A wave of recent international media attention on the Taliban’s closure of beauty salons in Afghanistan has too often missed the point.
My colleague and women’s rights expert, Heather Barr, sets folks straight:
“This isn’t about getting your hair and nails done. This is about 60,000 women losing their jobs. This is about women losing one of the only places they could go for community and support.”
Since taking control of Afghanistan in August 2021, the Taliban have crushed the rights of Afghan women and girls. The list of Taliban abuses against them is long and grim.
They have banned girls and women from education above the sixth-grade level. They’ve banned women from most employment. They’ve imposed severe restrictions on women and girls to travel and even leave their homes. They’ve banned women and girls from competitive sports.
The Taliban have also completely dismantled the system that had been developed to respond to gender-based violence in Afghanistan. That’s actually a key reason why the closure of beauty salons is so devastating: It was one of the last havens for mutual support among Afghan women.
The Taliban have also been conducting a brutal crackdown against women who have protested against these abuses. This includes the torture of these women.
This all adds up to the most serious women’s rights crisis in the world.
There’s been international concern about these abuses – and many others by the Taliban – but much of this concern has been weak and uncoordinated so far. Even two years after the Taliban took power in Afghanistan, many governments still seem at a loss as to what to do about the Taliban’s thuggish barbarity generally and their crimes against women specifically.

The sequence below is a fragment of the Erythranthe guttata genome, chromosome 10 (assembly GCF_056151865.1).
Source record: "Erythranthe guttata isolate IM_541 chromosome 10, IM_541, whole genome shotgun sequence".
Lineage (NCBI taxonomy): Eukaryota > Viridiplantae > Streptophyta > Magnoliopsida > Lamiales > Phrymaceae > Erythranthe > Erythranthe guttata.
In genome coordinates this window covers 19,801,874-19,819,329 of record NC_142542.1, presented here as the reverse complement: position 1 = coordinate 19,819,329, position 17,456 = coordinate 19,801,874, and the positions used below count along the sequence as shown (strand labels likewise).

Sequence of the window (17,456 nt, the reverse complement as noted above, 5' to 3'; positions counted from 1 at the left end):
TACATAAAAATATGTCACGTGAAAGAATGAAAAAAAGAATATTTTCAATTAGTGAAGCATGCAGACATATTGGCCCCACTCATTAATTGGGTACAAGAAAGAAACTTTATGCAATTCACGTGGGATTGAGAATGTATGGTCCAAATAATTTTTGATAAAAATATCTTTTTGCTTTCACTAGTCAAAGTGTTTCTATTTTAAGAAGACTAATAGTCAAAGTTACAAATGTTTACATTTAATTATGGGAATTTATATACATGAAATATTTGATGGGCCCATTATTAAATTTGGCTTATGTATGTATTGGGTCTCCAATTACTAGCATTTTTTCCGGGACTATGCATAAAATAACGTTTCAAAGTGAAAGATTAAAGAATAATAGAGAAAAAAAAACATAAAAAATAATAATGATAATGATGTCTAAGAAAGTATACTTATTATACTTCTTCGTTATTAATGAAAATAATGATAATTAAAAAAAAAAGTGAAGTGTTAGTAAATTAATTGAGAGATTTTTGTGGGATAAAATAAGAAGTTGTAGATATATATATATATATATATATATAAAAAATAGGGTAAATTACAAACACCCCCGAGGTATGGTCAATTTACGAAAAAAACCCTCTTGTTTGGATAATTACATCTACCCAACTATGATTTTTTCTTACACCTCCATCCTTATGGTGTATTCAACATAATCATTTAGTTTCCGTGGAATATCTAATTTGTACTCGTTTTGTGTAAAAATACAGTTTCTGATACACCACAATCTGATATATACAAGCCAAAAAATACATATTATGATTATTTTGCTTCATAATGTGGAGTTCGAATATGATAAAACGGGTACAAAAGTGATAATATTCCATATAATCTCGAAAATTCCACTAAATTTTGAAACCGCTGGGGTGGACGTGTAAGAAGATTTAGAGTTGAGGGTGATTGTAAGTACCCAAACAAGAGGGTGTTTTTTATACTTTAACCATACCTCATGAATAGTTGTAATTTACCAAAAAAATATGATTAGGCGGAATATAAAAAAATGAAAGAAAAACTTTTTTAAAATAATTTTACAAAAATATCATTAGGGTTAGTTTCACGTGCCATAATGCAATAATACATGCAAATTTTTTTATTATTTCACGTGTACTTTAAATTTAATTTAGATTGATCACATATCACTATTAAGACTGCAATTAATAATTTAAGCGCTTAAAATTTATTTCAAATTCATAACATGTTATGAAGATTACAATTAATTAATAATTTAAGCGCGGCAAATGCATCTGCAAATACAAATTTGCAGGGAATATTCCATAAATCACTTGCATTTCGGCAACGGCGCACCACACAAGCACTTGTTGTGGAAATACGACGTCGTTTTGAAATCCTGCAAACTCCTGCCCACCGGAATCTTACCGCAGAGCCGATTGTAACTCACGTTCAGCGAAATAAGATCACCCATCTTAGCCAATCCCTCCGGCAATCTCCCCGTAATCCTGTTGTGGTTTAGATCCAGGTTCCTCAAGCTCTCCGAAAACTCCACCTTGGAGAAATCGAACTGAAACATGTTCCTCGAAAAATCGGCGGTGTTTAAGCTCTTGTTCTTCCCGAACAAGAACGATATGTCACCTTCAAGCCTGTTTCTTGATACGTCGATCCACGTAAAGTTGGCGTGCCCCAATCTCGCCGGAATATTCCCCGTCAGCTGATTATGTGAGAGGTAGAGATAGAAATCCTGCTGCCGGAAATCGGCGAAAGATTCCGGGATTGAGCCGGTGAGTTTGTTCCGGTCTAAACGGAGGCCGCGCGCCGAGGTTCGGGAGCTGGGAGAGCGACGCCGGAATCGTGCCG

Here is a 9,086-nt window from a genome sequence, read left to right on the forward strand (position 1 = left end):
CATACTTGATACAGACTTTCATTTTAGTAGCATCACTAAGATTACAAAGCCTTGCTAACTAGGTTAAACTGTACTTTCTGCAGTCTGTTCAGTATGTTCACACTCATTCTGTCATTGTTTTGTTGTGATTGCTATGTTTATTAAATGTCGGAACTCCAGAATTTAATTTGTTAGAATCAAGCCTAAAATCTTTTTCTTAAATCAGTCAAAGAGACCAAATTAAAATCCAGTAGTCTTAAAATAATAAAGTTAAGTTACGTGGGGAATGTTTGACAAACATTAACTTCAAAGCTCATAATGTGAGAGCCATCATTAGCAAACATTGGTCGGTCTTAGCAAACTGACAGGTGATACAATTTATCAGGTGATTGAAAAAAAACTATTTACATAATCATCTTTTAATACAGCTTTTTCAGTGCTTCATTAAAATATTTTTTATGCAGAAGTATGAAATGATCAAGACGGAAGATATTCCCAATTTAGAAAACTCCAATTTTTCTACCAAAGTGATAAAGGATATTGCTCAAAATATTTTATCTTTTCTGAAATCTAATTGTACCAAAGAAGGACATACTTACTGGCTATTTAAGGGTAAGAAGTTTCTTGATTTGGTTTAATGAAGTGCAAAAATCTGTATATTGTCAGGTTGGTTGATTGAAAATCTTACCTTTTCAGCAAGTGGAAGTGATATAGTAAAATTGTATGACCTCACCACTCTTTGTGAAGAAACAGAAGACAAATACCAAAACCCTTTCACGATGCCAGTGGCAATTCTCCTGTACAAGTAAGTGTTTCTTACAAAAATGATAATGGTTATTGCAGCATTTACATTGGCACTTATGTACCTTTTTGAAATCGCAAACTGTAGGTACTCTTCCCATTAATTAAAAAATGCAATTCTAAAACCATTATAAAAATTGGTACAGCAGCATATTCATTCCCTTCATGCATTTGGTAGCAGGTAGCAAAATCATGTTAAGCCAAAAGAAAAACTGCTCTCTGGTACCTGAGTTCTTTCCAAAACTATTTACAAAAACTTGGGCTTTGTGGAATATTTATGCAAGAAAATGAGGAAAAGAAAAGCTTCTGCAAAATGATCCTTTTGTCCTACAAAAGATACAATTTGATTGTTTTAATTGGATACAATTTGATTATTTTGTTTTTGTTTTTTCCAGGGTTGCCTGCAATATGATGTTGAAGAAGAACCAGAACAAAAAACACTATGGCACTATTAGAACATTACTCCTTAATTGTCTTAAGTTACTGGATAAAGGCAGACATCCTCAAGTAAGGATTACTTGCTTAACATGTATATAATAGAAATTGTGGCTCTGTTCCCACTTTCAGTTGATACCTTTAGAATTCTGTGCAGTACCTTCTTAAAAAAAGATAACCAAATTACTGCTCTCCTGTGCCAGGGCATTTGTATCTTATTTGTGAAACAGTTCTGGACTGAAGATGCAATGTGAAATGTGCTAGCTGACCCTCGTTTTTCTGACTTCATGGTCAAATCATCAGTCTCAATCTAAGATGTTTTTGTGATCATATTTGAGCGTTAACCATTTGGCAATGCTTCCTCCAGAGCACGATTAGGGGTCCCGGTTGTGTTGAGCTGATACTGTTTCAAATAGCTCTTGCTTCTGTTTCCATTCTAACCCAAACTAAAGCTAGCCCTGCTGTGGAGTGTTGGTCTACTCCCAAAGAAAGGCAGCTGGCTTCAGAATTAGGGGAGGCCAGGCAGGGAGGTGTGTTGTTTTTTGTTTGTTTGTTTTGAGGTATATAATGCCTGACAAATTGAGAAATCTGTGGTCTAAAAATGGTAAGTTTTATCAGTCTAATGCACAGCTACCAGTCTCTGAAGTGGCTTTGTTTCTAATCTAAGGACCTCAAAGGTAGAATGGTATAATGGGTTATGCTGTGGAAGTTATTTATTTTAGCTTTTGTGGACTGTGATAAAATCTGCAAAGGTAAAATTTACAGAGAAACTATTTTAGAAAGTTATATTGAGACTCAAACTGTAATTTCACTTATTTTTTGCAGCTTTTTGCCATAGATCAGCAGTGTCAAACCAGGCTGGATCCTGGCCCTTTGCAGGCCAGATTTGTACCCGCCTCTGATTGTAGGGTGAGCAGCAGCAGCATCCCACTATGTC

One possibly hopeful move that could change things came in March with the UN Security Council mandating an independent assessment of the international approach to the country.
It seeks to address “human rights and especially the rights of women and girls,” along with other key issues the international community is trying to deal with. Remember, Afghanistan is also one of the world’s worst humanitarian crises.
The independent assessment should provide recommendations for an integrated and coherent approach among key international actors, in a report to the Security Council in November.
If it does its job well, the independent assessment should both help restore global attention to the situation in Afghanistan and propose concrete steps for holding the Taliban and other abusers accountable.
To be successful, it must undo the fact that, as my colleague Heather Barr says, “Afghan women and girls and others suffering under Taliban repression feel abandoned by the world.”